do you recall when we were in Manhattan (in a gorgeous hotel suite) and could Not tell you why we were there?
we DO have a Most delicious life these days.
oh you’re right.
(how clever who-we-are-in-RL appears to be *innocentsmile*)
sadly we can’t share the original (syndication in process to other Esquire potential happening now you see).
but here’s a sneak peek.
If you’re feeling a general sense of malaise about real world relationships, you’ll feel comforted by the movie, “Her”, from writer/director Spike Jonze. The film is set in the not too distant future, in a Los Angeles that looks a lot like downtown Shanghai and stars Joaquin Phoenix as Theodore, a ghostwriter of other peoples’ intimate correspondence.
Theodore is definitely suffering from a lack of love. He’s unwilling to sign his divorce papers and has retreated to his apartment where he plays 3D virtual reality video games in desperate isolation.
The only hot action he gets is disembodied; in sex chat rooms accessed via his mobile device where the lonely, sleepless souls roam in the small hours, with their ever-darkening appetites. Which sets us up nicely for the premise of the movie: can you fall in love with a sentient artificially intelligent being that only exists in the ether of the cloud-based Internet, piped into your earpiece, whispering sweet nothings into your troubled psyche?
In the movie the answer is yes.
a bit further on…..
Jonze is anxious to position the movie as a love story and not a dystopian tale. He told Esquire: “Really I was writing about relationships and I wanted it to work on both levels. A lot of people are afraid of both technology and intimacy – and that’s what the movie is about.” But this is a movie about where we are heading and what that means for love, human relationships and our dependence on technologically advanced devices.
In an effort to learn more about Jonze’s vision of a future where operating systems fall in love with us, and vice versa, we interviewed several experts from robot anthropologists (yes this job now exists) to neuroscientists and famous thinkers in the field.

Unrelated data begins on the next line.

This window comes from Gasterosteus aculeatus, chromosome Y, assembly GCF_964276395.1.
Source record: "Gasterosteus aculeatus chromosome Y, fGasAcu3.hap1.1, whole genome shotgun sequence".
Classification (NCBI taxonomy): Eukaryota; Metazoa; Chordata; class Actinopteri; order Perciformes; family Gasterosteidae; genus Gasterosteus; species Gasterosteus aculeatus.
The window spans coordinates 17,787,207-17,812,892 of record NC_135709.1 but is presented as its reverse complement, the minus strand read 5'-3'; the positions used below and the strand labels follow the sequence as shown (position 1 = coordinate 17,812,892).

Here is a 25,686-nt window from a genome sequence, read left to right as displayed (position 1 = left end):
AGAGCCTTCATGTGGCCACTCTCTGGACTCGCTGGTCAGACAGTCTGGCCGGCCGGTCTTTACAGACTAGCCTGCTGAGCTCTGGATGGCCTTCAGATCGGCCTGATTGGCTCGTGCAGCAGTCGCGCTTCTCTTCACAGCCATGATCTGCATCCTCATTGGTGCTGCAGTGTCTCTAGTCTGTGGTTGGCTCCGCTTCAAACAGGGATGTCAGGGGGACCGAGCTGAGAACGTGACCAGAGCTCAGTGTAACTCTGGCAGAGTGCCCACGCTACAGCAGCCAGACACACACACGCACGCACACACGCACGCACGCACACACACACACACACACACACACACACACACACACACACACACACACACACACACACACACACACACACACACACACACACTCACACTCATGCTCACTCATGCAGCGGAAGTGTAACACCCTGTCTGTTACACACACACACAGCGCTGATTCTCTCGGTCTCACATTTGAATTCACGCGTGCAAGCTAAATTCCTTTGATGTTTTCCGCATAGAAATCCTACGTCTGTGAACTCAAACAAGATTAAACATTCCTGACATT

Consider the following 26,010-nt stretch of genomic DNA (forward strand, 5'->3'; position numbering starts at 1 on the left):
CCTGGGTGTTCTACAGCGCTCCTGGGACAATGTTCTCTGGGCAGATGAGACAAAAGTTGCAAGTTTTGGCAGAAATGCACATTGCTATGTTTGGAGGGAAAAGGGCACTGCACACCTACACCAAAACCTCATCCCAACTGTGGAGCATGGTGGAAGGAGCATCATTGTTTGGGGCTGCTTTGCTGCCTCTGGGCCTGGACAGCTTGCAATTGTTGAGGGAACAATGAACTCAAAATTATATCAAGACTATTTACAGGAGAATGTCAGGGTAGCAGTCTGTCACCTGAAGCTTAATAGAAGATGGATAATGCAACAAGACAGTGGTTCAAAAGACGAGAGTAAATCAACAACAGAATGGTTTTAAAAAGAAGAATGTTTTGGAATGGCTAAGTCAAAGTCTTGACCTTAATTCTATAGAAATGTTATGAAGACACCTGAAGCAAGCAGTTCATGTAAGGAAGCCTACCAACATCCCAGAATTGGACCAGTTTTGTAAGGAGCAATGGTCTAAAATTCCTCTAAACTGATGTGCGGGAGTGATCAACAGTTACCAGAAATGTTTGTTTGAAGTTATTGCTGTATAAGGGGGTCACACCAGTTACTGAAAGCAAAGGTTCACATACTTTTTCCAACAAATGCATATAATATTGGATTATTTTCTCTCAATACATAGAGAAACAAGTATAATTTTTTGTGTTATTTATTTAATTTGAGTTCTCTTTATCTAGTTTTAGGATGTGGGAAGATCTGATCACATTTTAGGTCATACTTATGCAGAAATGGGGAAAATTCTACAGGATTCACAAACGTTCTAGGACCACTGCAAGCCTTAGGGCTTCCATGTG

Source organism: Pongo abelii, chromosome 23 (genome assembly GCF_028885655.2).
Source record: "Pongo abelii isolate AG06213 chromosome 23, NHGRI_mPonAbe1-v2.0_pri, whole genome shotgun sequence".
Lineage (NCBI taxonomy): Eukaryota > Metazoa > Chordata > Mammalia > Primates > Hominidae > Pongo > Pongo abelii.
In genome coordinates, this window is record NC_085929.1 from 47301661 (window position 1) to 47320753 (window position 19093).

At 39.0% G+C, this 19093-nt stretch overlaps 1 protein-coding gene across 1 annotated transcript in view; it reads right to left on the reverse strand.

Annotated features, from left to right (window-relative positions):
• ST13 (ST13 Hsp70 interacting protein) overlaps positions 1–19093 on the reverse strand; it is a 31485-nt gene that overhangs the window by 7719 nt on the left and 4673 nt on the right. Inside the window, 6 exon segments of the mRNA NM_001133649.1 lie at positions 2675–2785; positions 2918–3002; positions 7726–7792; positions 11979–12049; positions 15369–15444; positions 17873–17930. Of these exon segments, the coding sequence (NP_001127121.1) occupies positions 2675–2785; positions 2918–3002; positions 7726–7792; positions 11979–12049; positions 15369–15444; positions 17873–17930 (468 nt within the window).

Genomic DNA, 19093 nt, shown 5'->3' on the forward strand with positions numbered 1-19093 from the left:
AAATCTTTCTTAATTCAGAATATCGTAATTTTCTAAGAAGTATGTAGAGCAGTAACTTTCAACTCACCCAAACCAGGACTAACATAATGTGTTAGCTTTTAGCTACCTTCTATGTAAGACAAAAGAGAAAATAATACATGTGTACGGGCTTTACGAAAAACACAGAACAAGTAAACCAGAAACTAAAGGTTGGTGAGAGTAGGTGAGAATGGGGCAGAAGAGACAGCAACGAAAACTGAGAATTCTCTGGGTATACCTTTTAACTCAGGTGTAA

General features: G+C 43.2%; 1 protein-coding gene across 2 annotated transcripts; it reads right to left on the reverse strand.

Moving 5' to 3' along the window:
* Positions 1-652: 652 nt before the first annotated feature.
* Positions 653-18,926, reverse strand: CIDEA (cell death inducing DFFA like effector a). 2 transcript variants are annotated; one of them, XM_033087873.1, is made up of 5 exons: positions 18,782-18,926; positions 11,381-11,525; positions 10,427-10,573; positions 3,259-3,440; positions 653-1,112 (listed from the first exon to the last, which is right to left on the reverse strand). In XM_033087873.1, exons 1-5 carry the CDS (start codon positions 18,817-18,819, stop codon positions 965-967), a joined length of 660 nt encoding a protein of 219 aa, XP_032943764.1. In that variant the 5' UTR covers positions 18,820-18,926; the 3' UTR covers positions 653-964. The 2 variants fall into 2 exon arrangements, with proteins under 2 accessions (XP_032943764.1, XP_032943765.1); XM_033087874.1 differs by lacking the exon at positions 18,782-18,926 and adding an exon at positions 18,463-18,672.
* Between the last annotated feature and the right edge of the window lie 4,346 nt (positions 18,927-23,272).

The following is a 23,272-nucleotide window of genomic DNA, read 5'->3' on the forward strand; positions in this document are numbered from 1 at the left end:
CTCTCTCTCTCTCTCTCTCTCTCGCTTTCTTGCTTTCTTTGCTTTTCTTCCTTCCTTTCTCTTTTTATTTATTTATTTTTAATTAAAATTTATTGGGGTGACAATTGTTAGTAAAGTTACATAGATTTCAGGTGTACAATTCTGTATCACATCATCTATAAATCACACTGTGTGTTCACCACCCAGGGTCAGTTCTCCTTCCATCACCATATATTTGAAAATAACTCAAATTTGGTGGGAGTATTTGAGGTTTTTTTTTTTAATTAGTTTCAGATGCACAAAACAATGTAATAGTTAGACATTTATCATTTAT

Which brings us neatly to Joaquin Phoenix. If you want to find an actor that portrays human alienation and detachment and pain beautifully, you can do no better than cast Phoenix. Famously obtuse in press interviews, he is a remarkably gifted actor, whose pain and experience of a fractured reality is almost too much to watch onscreen.
Jonze met Phoenix over a decade ago when the actor read for “Adaptation” (the role that went to Nicolas Cage) and always admired Phoenix’s dedication as an actor. “Joaquin brings so much heart and sincerity to the role. Even though Theodore holds so much sadness, he also has a capacity for joy and playfulness and it’s a sweet contrast, all of which Joaquin brings to the performance—and more. I felt that I watched him become Theodore.”
Phoenix agrees with his director that he tries to be purely instinctual these days when approaching a role.
“It depends on the movie – depends on the character – I’ve tried more and more to react to the moment, I used to impose my ideas on the scene too much and I wanted to get to a place where I respond to the moment as I get older I impose my ideas of what it should be and be more instinctual instead.”
so there you have it.
the reason we were in a hotel room in October in Manhattan and could not tell you that who we were with was Mr. Joaquin Phoenix and Mr. Spike Jonze.
did we like the movie?
v e r y m u c h.
in a delicious unsettling and glorious way.